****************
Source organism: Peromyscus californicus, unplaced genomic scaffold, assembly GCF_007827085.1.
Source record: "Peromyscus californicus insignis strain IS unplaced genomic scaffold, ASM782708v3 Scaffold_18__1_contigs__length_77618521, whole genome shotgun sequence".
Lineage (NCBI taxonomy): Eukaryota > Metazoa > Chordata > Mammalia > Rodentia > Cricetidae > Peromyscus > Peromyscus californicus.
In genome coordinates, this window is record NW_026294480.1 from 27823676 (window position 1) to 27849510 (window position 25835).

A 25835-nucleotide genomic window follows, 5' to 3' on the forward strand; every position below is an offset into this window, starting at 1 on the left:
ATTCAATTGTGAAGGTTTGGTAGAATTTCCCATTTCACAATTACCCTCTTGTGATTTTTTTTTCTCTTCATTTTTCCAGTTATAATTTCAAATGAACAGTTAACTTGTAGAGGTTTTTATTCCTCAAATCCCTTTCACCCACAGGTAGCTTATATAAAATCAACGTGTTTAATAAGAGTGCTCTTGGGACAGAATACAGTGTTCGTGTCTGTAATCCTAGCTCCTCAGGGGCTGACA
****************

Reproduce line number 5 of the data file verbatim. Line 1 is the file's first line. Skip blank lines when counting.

A 25835-nucleotide genomic window follows, 5' to 3' on the forward strand; every position below is an offset into this window, starting at 1 on the left: